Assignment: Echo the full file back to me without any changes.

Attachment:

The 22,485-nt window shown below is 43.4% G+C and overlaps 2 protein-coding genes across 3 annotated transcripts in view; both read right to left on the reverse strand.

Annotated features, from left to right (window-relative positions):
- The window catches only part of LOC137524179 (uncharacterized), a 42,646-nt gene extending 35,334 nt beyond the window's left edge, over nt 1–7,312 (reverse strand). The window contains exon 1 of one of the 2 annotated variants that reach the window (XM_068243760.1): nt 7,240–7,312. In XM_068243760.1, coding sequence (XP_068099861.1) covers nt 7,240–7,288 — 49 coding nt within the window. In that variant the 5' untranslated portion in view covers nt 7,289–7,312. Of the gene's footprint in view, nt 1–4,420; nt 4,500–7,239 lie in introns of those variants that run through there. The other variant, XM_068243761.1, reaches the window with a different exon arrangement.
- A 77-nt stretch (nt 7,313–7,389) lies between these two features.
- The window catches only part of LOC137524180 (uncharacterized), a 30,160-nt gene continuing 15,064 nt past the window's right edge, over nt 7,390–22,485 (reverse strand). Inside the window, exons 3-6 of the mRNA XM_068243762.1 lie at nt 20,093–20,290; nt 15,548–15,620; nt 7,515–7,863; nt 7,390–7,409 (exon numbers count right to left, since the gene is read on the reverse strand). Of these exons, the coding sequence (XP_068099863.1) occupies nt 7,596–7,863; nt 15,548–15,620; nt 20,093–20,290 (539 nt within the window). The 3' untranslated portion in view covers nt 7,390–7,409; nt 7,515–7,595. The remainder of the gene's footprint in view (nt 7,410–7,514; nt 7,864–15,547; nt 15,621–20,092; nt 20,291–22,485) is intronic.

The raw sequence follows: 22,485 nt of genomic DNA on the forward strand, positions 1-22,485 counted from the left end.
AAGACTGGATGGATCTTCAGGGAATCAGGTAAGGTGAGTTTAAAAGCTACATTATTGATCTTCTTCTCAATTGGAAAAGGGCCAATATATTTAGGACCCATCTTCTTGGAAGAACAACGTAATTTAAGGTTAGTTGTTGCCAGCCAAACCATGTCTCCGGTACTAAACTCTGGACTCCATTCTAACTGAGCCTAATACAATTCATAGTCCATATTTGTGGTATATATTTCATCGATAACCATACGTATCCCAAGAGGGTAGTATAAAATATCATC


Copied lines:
The 22,485-nt window shown below is 43.4% G+C and overlaps 2 protein-coding genes across 3 annotated transcripts in view; both read right to left on the reverse strand.

Annotated features, from left to right (window-relative positions):
- The window catches only part of LOC137524179 (uncharacterized), a 42,646-nt gene extending 35,334 nt beyond the window's left edge, over nt 1–7,312 (reverse strand). The window contains exon 1 of one of the 2 annotated variants that reach the window (XM_068243760.1): nt 7,240–7,312. In XM_068243760.1, coding sequence (XP_068099861.1) covers nt 7,240–7,288 — 49 coding nt within the window. In that variant the 5' untranslated portion in view covers nt 7,289–7,312. Of the gene's footprint in view, nt 1–4,420; nt 4,500–7,239 lie in introns of those variants that run through there. The other variant, XM_068243761.1, reaches the window with a different exon arrangement.
- A 77-nt stretch (nt 7,313–7,389) lies between these two features.
- The window catches only part of LOC137524180 (uncharacterized), a 30,160-nt gene continuing 15,064 nt past the window's right edge, over nt 7,390–22,485 (reverse strand). Inside the window, exons 3-6 of the mRNA XM_068243762.1 lie at nt 20,093–20,290; nt 15,548–15,620; nt 7,515–7,863; nt 7,390–7,409 (exon numbers count right to left, since the gene is read on the reverse strand). Of these exons, the coding sequence (XP_068099863.1) occupies nt 7,596–7,863; nt 15,548–15,620; nt 20,093–20,290 (539 nt within the window). The 3' untranslated portion in view covers nt 7,390–7,409; nt 7,515–7,595. The remainder of the gene's footprint in view (nt 7,410–7,514; nt 7,864–15,547; nt 15,621–20,092; nt 20,291–22,485) is intronic.

The raw sequence follows: 22,485 nt of genomic DNA on the forward strand, positions 1-22,485 counted from the left end.
AAGACTGGATGGATCTTCAGGGAATCAGGTAAGGTGAGTTTAAAAGCTACATTATTGATCTTCTTCTCAATTGGAAAAGGGCCAATATATTTAGGACCCATCTTCTTGGAAGAACAACGTAATTTAAGGTTAGTTGTTGCCAGCCAAACCATGTCTCCGGTACTAAACTCTGGACTCCATTCTAACTGAGCCTAATACAATTCATAGTCCATATTTGTGGTATATATTTCATCGATAACCATACGTATCCCAAGAGGGTAGTATAAAATATCATC